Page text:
we have had a wet corner in our basement since we built the house over 5 years ago (a simple fix).   we totally flooded twice over the past year which we think is a seperate problem.  Our house was built to low and we cannot slope the dirt away from the house on most sides because of cement.  On the one side that we can.  how do we tell if we are 6in. over 4 ft. of fall?  On the sides that we cant...what can we do?  we had a water intrusion specialist come out and do dye tests.  water pours in from our driveway side from holes that were drilled into the basement block, (part of slab in corner removed)  to relieve the water builing up in the wall.  The water specialist says we need to remove and then replace and compact the dirt around the house.  The builder wants to use hydraulic cement in the spaces between the driveway and garage  seal it all up and let it go into the sump pump.  There is question as to whether that wall is waterproofed.  You can feel air coming in through the drilled holes.  the builder is telling us that this and water coming in, or building up is normal on a garage side.  he did replace the 2 downspouts to accept more water.  I guess my question is will compacting the dirt help us.  what else could we do?

thanks for any help.

lisa

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Fixing Flooded Basements: How to protect yourself against contractor rip-offs

I'm at my wits end. In the last heavy rain storm, my basement flooded and ruined some storage I had down there. My husband called in a water proofing contractor who says that we have a problem with the foundation and that he can fix it for $12,000. We don't have that kind of money. Are there any other options?

Our Answer

Stop and save your money.  Flooded basement are a lot easier to fix than that. With every heavy rain comes worries about basement floods and leaks and so-called basement waterproofing contractors. These unscrupulous sneaks turn on the hard sell to get homeowners' valuable cash for treatments that neglect the real causes, all of which you can take care of on your own.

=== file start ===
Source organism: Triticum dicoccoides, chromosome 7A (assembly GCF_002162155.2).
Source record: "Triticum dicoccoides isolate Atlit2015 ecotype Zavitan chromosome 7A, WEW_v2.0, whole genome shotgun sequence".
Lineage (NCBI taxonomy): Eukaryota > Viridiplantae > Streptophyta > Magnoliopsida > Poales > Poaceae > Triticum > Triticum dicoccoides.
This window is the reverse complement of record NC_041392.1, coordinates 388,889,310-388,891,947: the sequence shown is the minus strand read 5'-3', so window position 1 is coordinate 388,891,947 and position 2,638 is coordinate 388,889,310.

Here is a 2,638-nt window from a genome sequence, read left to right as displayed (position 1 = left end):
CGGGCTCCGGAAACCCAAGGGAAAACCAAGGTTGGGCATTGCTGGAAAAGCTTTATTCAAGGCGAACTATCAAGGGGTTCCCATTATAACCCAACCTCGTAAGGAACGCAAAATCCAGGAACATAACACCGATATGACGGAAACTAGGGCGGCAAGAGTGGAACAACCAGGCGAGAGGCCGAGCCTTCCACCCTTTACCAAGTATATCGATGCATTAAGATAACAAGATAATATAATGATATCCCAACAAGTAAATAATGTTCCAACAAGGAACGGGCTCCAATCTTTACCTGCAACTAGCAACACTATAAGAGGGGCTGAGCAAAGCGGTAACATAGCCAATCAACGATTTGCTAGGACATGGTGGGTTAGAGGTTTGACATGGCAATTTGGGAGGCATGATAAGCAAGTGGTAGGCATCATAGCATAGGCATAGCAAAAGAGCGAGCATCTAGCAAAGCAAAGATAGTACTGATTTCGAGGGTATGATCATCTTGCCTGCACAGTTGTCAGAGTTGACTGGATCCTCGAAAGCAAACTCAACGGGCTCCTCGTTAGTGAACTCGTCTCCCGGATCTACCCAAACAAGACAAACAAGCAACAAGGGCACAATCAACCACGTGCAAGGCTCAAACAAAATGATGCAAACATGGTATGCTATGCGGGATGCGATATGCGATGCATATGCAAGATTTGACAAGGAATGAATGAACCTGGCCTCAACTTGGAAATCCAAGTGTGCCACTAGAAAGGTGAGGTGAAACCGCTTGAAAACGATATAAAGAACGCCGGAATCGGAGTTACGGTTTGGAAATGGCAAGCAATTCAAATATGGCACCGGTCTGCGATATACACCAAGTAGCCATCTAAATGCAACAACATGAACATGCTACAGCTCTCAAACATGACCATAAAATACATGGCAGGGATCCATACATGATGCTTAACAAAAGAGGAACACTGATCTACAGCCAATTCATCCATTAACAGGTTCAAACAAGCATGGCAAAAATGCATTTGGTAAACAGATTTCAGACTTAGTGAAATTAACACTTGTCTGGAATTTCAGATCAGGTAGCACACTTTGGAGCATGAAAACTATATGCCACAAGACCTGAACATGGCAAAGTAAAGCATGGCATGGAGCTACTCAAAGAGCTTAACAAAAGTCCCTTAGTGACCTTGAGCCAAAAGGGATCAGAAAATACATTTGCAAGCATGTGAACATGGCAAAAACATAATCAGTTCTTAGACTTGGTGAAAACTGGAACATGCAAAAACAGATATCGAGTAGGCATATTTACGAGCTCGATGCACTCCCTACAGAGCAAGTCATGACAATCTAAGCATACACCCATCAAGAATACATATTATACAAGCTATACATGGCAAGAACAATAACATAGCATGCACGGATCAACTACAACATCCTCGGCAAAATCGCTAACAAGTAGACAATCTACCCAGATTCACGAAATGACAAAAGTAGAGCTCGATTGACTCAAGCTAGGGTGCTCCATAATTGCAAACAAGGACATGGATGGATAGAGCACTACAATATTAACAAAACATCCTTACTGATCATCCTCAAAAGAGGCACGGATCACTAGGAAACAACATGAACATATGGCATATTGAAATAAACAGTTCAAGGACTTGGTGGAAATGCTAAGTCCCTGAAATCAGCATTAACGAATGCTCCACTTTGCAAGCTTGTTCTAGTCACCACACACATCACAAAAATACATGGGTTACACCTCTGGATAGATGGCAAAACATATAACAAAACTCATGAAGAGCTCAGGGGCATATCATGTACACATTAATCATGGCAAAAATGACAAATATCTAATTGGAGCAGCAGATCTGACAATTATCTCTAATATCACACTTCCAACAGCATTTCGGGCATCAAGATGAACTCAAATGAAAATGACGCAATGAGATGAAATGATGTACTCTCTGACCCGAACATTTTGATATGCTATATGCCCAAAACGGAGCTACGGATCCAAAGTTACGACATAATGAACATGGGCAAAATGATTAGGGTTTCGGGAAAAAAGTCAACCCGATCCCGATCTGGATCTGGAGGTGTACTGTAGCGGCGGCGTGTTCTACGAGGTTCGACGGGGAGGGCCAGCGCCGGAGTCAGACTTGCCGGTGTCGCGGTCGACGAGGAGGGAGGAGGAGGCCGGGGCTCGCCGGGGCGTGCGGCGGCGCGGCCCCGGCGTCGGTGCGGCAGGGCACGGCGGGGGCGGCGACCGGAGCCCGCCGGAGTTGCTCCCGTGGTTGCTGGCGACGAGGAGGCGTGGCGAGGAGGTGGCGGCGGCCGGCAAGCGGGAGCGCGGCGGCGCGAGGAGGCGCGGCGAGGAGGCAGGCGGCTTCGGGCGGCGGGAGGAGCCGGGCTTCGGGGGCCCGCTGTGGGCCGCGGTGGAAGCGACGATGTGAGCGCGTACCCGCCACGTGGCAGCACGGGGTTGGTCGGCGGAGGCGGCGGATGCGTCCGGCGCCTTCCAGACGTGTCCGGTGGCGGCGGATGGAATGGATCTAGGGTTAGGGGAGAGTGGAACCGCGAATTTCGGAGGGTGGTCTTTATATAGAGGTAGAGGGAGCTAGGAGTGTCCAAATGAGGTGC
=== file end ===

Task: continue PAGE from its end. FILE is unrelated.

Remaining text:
Bottom line, most flooded basements happen because of poor outside drainage conditions. Invest your time in cleaning and extending your downspouts, and re-grading soil to slope away from exterior walls.
 
Also pay attention when you're making additions and enhancements to your landscaping: plantings placed too close to the foundation will keep water close, too, and the same goes for decorative borders.
 
Take care of these, and you'll easily be able to resist pitches for expensive drainage systems that require tearing up your basement floor, and panic-causing claims that your walls are on the verge of a mold-covered collapse. It's all nonsense designed to scare you into opening your wallet. Flooded basement are just not that hard to fix.
 

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Wet Basement and New Home Warranty